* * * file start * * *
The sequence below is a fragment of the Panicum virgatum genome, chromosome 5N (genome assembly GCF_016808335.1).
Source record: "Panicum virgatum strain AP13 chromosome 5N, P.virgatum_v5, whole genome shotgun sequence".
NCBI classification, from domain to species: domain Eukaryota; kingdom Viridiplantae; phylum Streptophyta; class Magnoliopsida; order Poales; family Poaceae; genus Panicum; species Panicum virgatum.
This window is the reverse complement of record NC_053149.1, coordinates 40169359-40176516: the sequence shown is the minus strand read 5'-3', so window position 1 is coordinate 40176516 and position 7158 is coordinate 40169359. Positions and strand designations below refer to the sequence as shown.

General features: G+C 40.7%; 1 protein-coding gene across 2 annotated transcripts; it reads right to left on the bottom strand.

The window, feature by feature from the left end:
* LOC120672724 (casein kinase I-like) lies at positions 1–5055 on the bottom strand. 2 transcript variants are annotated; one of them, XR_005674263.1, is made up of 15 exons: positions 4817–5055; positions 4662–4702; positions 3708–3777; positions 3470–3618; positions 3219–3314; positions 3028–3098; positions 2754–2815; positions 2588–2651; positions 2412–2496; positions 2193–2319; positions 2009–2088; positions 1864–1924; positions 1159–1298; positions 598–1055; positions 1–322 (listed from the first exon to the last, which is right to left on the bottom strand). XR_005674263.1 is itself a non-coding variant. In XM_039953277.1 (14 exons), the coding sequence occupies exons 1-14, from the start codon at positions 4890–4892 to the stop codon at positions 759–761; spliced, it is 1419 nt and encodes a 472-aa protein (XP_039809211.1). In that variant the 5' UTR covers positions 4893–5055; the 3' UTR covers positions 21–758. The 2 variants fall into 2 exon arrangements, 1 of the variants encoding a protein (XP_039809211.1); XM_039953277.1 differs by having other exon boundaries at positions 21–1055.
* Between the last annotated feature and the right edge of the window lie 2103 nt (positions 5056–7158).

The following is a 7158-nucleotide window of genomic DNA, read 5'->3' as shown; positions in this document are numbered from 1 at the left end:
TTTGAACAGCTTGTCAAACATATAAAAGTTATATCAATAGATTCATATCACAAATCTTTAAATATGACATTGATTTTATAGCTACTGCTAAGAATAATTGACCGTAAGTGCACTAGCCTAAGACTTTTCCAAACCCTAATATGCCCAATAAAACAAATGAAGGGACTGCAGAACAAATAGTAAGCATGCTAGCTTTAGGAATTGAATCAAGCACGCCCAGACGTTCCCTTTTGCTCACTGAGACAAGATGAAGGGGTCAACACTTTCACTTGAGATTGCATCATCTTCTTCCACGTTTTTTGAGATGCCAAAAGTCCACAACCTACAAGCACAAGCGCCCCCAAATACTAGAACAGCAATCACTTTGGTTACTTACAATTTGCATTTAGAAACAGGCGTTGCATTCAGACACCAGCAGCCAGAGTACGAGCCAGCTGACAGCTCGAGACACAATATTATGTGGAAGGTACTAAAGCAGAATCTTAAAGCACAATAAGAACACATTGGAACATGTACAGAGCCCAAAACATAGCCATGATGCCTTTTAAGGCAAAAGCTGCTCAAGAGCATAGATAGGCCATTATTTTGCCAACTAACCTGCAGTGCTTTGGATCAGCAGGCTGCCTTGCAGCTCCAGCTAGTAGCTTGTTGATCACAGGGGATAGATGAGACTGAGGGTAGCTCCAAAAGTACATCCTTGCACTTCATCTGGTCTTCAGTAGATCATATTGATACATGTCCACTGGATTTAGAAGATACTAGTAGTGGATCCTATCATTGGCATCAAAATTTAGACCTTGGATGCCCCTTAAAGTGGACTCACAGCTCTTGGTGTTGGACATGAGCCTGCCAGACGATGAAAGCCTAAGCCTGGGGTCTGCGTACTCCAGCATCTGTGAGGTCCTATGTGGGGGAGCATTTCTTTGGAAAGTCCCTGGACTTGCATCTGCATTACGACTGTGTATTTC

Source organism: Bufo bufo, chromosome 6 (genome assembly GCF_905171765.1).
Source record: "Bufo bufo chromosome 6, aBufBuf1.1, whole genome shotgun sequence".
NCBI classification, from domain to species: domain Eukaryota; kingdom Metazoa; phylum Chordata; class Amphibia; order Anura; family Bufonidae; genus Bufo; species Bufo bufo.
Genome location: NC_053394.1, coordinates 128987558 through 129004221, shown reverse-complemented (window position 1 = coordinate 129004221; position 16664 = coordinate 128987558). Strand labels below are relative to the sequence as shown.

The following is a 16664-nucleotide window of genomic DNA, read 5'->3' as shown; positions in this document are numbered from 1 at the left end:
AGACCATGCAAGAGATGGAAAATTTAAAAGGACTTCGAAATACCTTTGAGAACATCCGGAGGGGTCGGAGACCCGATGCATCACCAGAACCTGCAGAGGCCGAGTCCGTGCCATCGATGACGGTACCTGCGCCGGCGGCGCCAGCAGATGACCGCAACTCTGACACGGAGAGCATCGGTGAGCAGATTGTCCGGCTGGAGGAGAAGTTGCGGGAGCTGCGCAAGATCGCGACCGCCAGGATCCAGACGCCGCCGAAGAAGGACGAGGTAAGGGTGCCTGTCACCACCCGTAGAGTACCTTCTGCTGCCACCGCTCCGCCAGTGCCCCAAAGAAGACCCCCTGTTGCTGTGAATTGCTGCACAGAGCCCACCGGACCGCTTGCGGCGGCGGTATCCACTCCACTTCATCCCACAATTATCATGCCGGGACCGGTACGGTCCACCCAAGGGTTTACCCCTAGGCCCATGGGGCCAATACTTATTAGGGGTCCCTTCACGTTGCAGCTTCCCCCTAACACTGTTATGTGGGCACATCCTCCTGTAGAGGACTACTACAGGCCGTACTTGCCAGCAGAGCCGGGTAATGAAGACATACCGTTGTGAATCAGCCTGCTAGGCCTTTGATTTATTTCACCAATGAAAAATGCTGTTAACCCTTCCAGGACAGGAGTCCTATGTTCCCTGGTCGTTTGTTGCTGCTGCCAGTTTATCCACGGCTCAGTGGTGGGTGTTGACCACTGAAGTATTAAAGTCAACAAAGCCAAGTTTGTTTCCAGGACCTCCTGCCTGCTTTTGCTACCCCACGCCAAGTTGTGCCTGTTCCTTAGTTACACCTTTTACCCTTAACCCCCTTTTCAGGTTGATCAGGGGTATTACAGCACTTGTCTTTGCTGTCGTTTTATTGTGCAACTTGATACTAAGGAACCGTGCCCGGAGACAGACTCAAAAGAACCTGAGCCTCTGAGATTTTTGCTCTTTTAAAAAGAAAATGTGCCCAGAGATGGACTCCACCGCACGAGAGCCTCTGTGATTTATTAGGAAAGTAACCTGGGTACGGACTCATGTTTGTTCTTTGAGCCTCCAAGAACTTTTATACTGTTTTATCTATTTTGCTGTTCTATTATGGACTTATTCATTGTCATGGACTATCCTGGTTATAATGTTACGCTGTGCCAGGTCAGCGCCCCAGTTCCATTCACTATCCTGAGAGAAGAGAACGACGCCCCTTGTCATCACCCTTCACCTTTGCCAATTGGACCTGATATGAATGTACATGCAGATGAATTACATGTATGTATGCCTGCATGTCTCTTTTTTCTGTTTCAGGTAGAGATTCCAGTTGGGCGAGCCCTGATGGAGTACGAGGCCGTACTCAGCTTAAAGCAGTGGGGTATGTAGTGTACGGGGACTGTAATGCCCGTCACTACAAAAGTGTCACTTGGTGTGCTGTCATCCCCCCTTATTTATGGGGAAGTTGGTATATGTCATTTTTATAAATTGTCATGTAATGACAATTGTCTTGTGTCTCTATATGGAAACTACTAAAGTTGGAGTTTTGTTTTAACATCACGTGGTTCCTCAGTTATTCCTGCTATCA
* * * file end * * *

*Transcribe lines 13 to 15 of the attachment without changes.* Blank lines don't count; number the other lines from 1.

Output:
NCBI classification, from domain to species: domain Eukaryota; kingdom Metazoa; phylum Chordata; class Amphibia; order Anura; family Bufonidae; genus Bufo; species Bufo bufo.
Genome location: NC_053394.1, coordinates 128987558 through 129004221, shown reverse-complemented (window position 1 = coordinate 129004221; position 16664 = coordinate 128987558). Strand labels below are relative to the sequence as shown.

The following is a 16664-nucleotide window of genomic DNA, read 5'->3' as shown; positions in this document are numbered from 1 at the left end: